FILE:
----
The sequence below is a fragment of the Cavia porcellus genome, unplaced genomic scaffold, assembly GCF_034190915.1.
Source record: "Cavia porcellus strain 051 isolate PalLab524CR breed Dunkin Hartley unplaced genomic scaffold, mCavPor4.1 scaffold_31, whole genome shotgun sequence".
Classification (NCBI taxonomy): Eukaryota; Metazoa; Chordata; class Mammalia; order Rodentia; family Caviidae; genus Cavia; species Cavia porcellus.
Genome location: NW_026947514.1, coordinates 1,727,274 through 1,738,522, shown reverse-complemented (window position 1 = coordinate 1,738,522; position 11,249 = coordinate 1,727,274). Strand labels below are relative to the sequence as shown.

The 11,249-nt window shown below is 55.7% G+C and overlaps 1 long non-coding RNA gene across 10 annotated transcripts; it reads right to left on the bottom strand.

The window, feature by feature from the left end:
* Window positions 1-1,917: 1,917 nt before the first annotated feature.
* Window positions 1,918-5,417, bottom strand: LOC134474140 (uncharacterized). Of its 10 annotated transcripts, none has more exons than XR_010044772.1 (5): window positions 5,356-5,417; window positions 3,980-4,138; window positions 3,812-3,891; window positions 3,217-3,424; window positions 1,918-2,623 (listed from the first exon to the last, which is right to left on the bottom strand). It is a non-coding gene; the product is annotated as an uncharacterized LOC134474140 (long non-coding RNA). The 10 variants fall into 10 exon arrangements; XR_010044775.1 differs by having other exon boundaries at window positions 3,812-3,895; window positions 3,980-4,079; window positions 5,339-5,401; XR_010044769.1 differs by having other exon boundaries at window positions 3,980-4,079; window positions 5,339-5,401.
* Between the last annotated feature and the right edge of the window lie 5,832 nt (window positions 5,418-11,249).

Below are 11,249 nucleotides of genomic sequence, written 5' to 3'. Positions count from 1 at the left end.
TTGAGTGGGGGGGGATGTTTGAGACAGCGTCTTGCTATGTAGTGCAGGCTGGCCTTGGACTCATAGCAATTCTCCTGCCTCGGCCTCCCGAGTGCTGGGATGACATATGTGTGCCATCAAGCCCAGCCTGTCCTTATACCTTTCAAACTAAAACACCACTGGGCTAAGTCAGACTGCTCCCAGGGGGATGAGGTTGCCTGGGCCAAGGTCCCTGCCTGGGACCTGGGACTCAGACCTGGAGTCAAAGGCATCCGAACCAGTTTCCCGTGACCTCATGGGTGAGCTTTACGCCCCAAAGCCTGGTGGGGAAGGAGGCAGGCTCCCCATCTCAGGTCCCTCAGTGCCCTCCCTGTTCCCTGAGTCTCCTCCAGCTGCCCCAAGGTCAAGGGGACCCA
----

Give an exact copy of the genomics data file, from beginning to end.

The sequence below is a fragment of the Cavia porcellus genome, unplaced genomic scaffold, assembly GCF_034190915.1.
Source record: "Cavia porcellus strain 051 isolate PalLab524CR breed Dunkin Hartley unplaced genomic scaffold, mCavPor4.1 scaffold_31, whole genome shotgun sequence".
Classification (NCBI taxonomy): Eukaryota; Metazoa; Chordata; class Mammalia; order Rodentia; family Caviidae; genus Cavia; species Cavia porcellus.
Genome location: NW_026947514.1, coordinates 1,727,274 through 1,738,522, shown reverse-complemented (window position 1 = coordinate 1,738,522; position 11,249 = coordinate 1,727,274). Strand labels below are relative to the sequence as shown.

The 11,249-nt window shown below is 55.7% G+C and overlaps 1 long non-coding RNA gene across 10 annotated transcripts; it reads right to left on the bottom strand.

The window, feature by feature from the left end:
* Window positions 1-1,917: 1,917 nt before the first annotated feature.
* Window positions 1,918-5,417, bottom strand: LOC134474140 (uncharacterized). Of its 10 annotated transcripts, none has more exons than XR_010044772.1 (5): window positions 5,356-5,417; window positions 3,980-4,138; window positions 3,812-3,891; window positions 3,217-3,424; window positions 1,918-2,623 (listed from the first exon to the last, which is right to left on the bottom strand). It is a non-coding gene; the product is annotated as an uncharacterized LOC134474140 (long non-coding RNA). The 10 variants fall into 10 exon arrangements; XR_010044775.1 differs by having other exon boundaries at window positions 3,812-3,895; window positions 3,980-4,079; window positions 5,339-5,401; XR_010044769.1 differs by having other exon boundaries at window positions 3,980-4,079; window positions 5,339-5,401.
* Between the last annotated feature and the right edge of the window lie 5,832 nt (window positions 5,418-11,249).

Below are 11,249 nucleotides of genomic sequence, written 5' to 3'. Positions count from 1 at the left end.
TTGAGTGGGGGGGGATGTTTGAGACAGCGTCTTGCTATGTAGTGCAGGCTGGCCTTGGACTCATAGCAATTCTCCTGCCTCGGCCTCCCGAGTGCTGGGATGACATATGTGTGCCATCAAGCCCAGCCTGTCCTTATACCTTTCAAACTAAAACACCACTGGGCTAAGTCAGACTGCTCCCAGGGGGATGAGGTTGCCTGGGCCAAGGTCCCTGCCTGGGACCTGGGACTCAGACCTGGAGTCAAAGGCATCCGAACCAGTTTCCCGTGACCTCATGGGTGAGCTTTACGCCCCAAAGCCTGGTGGGGAAGGAGGCAGGCTCCCCATCTCAGGTCCCTCAGTGCCCTCCCTGTTCCCTGAGTCTCCTCCAGCTGCCCCAAGGTCAAGGGGACCCA